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  The Gambler




the night with you." "Then you know all about it?" "Yes; for last night she was to have accompanied me to the house of a relative of mine. Unfortunately, being ill, she made a mistake, and went to your rooms instead." "Indeed? Then I wish you joy, Mr. Astley. Apropos, you have reminded me of something. Were you beneath my window last night? Every moment Mlle. Polina kept telling me to open the window and see if you were there; after which she always smiled." "Indeed? No, I was not there; but I was waiting in the corridor, and walking about the hotel." "She ought to see a doctor, you know, Mr. Astley." "Yes, she ought. I have sent for one, and, if she dies, I shall hold you responsible." This surprised me. "Pardon me," I replied, "but what do you mean?" "Never mind. Tell me if it is true that, last night, you won two hundred thousand thalers?" "No; I won a hundred thousand florins." "Good heavens! Then I suppose you will be off to Paris this morning? "Why?" "Because all Russians who have grown rich go to Paris," explained Astley, as though he had read the fact in a book. "But what could I do in Paris in summer time?--I LOVE her, Mr. Astley! Surely you know that?" "Indeed? I am sure that you do NOT. Moreover, if you were to stay here, you would lose everything that you possess, and have nothing left with which to pay your expenses in Paris. Well, good-bye now. I feel sure that today will see you gone from here." "Good-bye. But I am NOT going to Paris. Likewise--pardon me--what is to become of this family? I mean that the affair of the General and Mlle. Polina will soon be all over the town." "I daresay; yet, I hardly suppose that that will break the Generals heart. Moreover, Mlle. Polina has a perfect right to live where she chooses. In short, we may say that, as a family, this family has ceased to exist." I departed, and found myself smiling at the Englishmans strange assurance that I should soon be leaving for Paris. "I suppose he means to shoot me in a duel, should Polina die. Yes, that is what he intends to do." Now, although I was honestly sorry for Polina, it is a fact that, from the moment when, the previous night, I had approached the gaming-table, and begun to rake in the packets of bank-notes, my love for her had entered upon a new plane. Yes, I can say that now; although, at the time, I was barely conscious of it. Was I, then, at heart a gambler? Did I, after all, love Polina not so very much? No, no! As God is my witness, I loved her! Even when I was returning home from Mr. Astleys my suffering was genuine, and my self-reproach sincere. But presently I was to go through an exceedingly strange and ugly experience. I was proceeding to the Generals rooms when I heard a door near me open, and a voice call me by name. It was Mlle.s mother, the Widow de Cominges who was inviting me, in her daughters name, to enter. I did so; whereupon, I heard a laugh and a little cry proceed from the bedroom (the pair occupied a suite of two apartments), where Mlle. Blanche was just arising. "Ah, cest lui! Viens, donc, bete! Is it true that you have won a mountain of gold and silver? Jaimerais mieux lor." "Yes," I replied with a smile. "How much?" "A hundred thousand florins." "Bibi, comme tu es bete! Come in here, for I cant hear you where you are now. Nous ferons bombance, nest-ce pas?" Entering her room, I found her lolling under a pink satin coverlet, and revealing a pair of swarthy, wonderfully healthy shoulders--shoulders such as one sees in dreams--shoulders covered over with a white cambric nightgown which, trimmed with lace, stood out, in striking relief, against the darkness of her skin. "Mon fils, as-tu du coeur?" she cried when she saw me, and then giggled. Her laugh had always been a very cheerful one, and at times it even sounded sincere. "Tout autre--" I began, paraphrasing Comeille. "See here," she prattled on. "Please search for my stockings, and help me to dress. Aussi, si tu nes pas trop bete je te prends a Paris. I am just off, let me tell you." "This moment?" "In half an hour." True enough, everything stood ready-packed--trunks, portmanteaux, and all. Coffee had long been served. "Eh bien, tu verras Paris. Dis donc, quest-ce que cest quun utchitel? Tu etais bien bete quand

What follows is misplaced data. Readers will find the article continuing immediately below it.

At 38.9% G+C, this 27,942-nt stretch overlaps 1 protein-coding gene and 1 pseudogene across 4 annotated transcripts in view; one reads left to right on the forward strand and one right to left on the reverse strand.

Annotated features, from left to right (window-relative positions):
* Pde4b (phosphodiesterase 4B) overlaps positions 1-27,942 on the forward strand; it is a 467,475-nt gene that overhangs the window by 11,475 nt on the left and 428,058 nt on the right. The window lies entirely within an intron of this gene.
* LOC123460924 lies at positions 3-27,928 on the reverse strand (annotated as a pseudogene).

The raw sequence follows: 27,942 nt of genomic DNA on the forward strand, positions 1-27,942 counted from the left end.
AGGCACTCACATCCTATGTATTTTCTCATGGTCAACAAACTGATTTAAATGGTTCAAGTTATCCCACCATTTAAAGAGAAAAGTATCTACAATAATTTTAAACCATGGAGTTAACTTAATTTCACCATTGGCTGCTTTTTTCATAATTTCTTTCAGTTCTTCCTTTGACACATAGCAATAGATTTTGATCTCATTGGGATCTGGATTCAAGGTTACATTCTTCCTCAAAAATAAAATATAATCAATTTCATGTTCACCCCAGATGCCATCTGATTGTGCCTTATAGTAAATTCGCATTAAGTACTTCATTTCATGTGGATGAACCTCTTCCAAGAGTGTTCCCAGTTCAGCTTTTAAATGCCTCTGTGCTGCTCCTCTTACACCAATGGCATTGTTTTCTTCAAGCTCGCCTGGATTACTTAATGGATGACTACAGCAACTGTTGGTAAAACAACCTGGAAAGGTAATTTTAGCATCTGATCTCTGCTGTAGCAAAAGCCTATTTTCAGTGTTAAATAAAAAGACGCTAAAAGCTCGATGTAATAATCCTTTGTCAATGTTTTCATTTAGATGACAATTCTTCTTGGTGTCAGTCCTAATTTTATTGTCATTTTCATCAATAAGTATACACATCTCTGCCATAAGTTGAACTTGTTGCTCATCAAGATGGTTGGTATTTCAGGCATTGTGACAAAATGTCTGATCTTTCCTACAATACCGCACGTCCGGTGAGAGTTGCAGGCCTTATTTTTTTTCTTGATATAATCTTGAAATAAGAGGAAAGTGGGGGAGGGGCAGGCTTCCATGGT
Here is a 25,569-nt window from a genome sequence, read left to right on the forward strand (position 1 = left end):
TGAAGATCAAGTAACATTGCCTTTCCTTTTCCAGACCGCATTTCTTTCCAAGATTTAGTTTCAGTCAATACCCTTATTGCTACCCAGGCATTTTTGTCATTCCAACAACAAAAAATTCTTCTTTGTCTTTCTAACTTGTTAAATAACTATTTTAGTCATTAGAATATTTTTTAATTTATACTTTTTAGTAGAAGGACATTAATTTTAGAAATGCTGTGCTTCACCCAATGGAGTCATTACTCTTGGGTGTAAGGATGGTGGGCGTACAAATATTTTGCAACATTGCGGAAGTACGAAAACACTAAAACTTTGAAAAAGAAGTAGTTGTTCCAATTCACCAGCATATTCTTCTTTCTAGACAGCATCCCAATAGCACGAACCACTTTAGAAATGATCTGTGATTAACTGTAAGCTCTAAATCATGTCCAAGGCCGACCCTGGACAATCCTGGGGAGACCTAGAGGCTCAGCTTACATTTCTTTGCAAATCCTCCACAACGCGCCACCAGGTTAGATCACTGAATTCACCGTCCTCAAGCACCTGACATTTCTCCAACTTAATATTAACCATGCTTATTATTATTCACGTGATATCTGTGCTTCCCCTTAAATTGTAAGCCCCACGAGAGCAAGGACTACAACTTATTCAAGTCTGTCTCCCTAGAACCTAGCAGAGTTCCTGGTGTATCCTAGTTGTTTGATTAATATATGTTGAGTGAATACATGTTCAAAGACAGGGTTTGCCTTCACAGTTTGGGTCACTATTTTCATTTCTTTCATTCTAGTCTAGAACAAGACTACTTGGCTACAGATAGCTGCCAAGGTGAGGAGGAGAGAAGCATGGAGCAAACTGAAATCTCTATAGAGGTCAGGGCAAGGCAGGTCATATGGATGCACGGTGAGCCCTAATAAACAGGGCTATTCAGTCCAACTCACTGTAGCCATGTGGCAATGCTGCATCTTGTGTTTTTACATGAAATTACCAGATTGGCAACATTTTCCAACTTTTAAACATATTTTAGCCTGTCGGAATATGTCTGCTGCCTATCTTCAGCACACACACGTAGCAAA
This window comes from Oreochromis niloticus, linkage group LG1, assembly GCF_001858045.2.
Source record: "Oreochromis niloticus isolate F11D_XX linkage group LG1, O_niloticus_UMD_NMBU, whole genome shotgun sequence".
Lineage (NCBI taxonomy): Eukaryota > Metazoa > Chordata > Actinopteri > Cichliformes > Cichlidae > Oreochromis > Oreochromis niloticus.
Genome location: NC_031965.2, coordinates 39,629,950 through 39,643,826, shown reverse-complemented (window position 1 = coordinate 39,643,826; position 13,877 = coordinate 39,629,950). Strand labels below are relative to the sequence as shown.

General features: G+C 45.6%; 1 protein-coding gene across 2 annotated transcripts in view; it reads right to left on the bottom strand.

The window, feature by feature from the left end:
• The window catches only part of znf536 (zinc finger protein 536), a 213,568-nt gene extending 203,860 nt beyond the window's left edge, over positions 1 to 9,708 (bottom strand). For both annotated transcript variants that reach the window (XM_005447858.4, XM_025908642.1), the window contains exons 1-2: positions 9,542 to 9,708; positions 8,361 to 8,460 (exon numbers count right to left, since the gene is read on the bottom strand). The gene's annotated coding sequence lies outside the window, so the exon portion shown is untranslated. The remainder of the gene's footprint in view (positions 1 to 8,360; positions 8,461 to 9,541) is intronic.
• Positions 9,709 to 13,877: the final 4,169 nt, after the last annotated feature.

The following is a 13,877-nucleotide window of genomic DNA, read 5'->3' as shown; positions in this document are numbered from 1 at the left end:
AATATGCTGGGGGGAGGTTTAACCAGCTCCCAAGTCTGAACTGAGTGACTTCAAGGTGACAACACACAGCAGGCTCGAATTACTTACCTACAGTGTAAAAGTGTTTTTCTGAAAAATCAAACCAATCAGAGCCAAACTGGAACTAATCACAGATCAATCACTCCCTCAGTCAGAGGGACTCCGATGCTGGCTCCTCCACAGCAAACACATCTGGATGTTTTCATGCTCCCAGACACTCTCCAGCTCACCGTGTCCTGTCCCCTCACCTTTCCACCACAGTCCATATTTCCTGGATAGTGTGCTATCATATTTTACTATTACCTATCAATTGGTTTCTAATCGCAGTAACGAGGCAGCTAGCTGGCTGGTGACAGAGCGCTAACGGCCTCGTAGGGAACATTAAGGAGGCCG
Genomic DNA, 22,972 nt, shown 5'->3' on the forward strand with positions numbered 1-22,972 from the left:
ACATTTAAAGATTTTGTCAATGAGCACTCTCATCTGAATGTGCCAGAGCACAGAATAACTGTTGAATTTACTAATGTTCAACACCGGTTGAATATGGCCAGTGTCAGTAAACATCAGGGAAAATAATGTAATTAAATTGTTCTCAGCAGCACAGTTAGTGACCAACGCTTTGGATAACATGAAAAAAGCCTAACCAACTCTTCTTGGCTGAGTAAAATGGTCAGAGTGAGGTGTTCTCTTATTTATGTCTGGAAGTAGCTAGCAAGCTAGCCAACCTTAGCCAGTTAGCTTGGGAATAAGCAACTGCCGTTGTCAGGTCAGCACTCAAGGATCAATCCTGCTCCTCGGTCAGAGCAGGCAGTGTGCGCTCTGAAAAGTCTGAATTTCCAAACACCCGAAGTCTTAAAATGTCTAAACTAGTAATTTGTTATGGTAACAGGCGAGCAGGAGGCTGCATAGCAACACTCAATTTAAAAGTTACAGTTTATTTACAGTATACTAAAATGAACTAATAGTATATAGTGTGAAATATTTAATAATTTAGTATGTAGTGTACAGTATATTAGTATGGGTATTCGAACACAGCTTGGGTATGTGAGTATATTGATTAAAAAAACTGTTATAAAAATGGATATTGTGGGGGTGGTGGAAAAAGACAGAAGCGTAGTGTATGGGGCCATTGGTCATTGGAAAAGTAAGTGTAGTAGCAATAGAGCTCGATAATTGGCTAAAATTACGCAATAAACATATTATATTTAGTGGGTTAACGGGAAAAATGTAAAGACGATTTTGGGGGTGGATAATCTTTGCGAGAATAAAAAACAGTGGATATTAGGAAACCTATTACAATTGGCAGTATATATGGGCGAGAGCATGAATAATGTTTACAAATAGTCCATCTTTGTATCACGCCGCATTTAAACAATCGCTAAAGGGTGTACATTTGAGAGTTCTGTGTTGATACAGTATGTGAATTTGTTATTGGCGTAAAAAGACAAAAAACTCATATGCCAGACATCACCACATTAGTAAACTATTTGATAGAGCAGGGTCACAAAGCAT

The Gambler page 66        The Gambler page 68


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